The automotive challenge for radio goes well beyond what’s on the touchscreen display in new car dashboards. The industry’s marketing efforts need to include digital tools – databases, landing pages, video, content marketing – in order to satisfy the increasing and expanding needs of car dealerships.
As an industry, radio has to conduct research of its own to reinforce its proof of concept that the medium – in concert with digital marketing tools – can effectively and cost-efficiently market cars nationally and locally, new and used, sales and service. At from there, develop an action plan that keeps pace with the rapidly changing automotive industry.
Pandora, for example, has long had offices in Detroit to bolster both its dashboard software development and its advertising efforts. Radio needs similar presence in the Motor City – as well as at key automotive conferences and conventions – to be top-of-mind and vital in the minds of automakers. Proximity, connections, and collaboration are all part and parcel of what it takes to create meaningful partnerships with this important industry.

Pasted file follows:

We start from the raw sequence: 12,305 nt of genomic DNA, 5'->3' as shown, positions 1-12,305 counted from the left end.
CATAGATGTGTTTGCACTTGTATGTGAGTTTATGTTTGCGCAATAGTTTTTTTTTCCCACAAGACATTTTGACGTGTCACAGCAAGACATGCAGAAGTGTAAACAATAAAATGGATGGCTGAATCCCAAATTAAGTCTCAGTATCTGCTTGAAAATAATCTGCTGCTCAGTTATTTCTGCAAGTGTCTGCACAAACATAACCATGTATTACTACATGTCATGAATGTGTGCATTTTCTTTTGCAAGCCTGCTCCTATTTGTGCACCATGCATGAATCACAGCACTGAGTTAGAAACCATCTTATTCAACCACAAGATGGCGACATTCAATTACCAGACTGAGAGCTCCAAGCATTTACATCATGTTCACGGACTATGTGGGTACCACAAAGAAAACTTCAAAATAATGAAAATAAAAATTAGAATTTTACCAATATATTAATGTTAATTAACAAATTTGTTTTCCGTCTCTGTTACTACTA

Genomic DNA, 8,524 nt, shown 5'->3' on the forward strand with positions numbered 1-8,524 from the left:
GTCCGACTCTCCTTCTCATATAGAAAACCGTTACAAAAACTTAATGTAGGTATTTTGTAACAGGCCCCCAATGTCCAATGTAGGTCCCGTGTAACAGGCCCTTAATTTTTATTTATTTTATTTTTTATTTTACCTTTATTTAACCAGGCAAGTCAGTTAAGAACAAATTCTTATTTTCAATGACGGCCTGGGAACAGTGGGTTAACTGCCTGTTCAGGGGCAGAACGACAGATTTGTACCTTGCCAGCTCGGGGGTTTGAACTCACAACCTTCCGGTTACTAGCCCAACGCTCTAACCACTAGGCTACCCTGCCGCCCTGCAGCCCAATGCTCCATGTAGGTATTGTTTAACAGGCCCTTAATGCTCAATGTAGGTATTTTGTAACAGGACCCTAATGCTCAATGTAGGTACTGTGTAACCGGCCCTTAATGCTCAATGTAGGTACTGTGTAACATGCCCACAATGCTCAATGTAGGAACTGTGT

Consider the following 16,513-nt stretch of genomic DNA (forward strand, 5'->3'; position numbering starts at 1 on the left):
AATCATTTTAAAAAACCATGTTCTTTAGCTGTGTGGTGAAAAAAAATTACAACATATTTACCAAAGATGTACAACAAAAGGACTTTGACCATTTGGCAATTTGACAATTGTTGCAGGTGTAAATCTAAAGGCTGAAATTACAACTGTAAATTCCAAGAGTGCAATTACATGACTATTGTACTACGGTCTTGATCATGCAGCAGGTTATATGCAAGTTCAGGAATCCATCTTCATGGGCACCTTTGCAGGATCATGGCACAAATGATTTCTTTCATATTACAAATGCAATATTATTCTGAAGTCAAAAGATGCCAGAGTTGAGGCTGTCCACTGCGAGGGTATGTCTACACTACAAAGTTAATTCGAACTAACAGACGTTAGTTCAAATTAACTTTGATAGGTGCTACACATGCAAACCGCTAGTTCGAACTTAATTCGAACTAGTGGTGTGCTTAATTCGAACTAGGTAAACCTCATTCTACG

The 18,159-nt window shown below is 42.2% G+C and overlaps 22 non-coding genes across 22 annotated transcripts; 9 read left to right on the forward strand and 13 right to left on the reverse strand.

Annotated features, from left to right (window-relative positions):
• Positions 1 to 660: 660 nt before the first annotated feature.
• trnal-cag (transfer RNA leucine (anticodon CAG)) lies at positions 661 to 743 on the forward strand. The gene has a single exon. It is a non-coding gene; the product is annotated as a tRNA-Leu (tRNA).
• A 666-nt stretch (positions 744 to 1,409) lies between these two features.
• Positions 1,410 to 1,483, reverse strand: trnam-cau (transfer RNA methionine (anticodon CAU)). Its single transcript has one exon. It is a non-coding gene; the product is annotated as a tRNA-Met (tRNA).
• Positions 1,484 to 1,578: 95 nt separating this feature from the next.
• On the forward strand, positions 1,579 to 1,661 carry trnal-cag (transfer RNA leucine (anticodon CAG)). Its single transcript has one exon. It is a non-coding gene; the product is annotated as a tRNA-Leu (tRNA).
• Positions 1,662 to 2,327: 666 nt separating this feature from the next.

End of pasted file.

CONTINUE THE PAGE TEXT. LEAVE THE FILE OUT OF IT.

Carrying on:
Not only does the lion’s share of radio listening take place while people are driving, the industry’s revenue generation and profitability are inexorably tied to this sector.
With players like Facebook pushing their aggressive digital marketing agenda, radio needs to buckle up for a new car ride.
The Facebook/Bain & Company study is available here.
Jacobs Media has consistently walked the walk in the digital space, providing insights and guidance through its well-read national Techsurveys.
In 2008, jacapps was launched - a mobile apps company that has designed and built more than 1,000 apps for both the Apple and Android platforms. In 2013, the DASH Conference was created - a mashup of radio and automotive, designed to foster better understanding of the "connected car" and its impact.
Along with providing the creative and intellectual direction for the company, Fred consults many of Jacobs Media's commercial and public radio clients, in addition to media brands looking to thrive in the rapidly changing tech environment.